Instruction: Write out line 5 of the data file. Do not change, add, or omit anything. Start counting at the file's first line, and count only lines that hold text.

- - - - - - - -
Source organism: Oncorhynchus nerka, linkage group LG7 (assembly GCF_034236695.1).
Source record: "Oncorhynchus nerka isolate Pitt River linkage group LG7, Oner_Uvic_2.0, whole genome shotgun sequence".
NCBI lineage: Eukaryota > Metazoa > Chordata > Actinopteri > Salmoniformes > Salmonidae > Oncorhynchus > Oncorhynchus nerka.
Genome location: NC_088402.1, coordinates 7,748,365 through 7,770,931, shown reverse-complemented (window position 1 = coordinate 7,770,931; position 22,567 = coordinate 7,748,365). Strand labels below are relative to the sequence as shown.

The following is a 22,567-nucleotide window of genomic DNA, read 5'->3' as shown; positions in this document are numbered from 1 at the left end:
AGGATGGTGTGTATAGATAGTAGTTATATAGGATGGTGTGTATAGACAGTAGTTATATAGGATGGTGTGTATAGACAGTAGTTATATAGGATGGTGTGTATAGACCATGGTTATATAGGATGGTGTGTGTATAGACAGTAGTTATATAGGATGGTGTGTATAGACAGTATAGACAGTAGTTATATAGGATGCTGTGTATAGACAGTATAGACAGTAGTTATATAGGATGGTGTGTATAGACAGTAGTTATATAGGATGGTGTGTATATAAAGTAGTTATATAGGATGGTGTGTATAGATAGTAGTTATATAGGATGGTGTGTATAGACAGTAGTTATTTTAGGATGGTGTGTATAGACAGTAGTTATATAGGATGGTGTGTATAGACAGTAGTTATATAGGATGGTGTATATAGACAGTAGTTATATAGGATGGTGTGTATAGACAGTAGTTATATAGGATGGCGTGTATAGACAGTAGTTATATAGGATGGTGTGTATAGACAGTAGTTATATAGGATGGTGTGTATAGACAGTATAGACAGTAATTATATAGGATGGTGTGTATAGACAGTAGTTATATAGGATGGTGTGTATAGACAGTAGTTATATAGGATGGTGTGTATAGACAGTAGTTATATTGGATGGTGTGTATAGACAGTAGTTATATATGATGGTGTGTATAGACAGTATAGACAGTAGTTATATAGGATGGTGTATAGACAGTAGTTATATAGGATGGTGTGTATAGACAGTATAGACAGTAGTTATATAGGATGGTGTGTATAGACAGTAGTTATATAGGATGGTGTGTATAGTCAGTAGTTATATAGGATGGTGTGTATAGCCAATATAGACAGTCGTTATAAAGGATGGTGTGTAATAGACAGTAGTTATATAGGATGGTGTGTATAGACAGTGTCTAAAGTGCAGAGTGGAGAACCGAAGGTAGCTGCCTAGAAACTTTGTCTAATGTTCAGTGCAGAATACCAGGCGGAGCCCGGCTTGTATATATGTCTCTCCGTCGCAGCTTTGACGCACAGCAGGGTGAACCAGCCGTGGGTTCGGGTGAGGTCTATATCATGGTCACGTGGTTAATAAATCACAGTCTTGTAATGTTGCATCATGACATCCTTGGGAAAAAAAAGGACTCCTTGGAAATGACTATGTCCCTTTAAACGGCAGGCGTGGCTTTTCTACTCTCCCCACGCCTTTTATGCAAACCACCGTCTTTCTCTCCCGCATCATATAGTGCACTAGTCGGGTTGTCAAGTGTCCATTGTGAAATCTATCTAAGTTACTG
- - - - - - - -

The following is a 22,567-nucleotide window of genomic DNA, read 5'->3' as shown; positions in this document are numbered from 1 at the left end: